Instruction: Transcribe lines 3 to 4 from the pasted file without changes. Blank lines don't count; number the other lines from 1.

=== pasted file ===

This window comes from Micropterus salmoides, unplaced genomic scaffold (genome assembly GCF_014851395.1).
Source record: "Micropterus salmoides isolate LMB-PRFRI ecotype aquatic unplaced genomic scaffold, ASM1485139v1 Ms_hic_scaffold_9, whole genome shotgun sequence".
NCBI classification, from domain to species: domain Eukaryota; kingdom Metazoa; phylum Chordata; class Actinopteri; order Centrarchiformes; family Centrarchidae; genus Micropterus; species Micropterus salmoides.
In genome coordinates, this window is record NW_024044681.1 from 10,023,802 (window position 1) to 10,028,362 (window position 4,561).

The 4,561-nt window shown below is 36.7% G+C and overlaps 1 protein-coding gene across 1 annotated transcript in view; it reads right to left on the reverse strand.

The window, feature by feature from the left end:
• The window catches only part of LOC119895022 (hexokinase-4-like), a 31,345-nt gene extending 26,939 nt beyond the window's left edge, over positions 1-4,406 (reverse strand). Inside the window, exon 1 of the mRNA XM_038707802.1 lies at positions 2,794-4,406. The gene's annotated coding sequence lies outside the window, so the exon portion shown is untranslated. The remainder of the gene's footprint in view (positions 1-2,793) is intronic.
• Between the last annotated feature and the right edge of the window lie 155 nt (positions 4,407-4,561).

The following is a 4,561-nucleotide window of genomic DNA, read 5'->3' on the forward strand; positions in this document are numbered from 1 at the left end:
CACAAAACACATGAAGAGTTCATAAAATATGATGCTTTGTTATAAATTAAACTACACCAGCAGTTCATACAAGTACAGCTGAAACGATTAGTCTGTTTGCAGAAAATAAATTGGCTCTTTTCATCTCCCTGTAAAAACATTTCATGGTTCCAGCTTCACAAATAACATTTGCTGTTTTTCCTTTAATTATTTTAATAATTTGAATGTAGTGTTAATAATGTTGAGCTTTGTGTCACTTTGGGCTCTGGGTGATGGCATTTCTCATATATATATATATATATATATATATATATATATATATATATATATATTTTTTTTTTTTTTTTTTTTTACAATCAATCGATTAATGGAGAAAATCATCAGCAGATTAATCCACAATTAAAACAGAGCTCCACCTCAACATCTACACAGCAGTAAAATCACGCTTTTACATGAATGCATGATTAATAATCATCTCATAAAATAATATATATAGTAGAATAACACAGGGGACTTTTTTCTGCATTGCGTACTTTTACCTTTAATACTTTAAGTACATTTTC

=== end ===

NCBI classification, from domain to species: domain Eukaryota; kingdom Metazoa; phylum Chordata; class Actinopteri; order Centrarchiformes; family Centrarchidae; genus Micropterus; species Micropterus salmoides.
In genome coordinates, this window is record NW_024044681.1 from 10,023,802 (window position 1) to 10,028,362 (window position 4,561).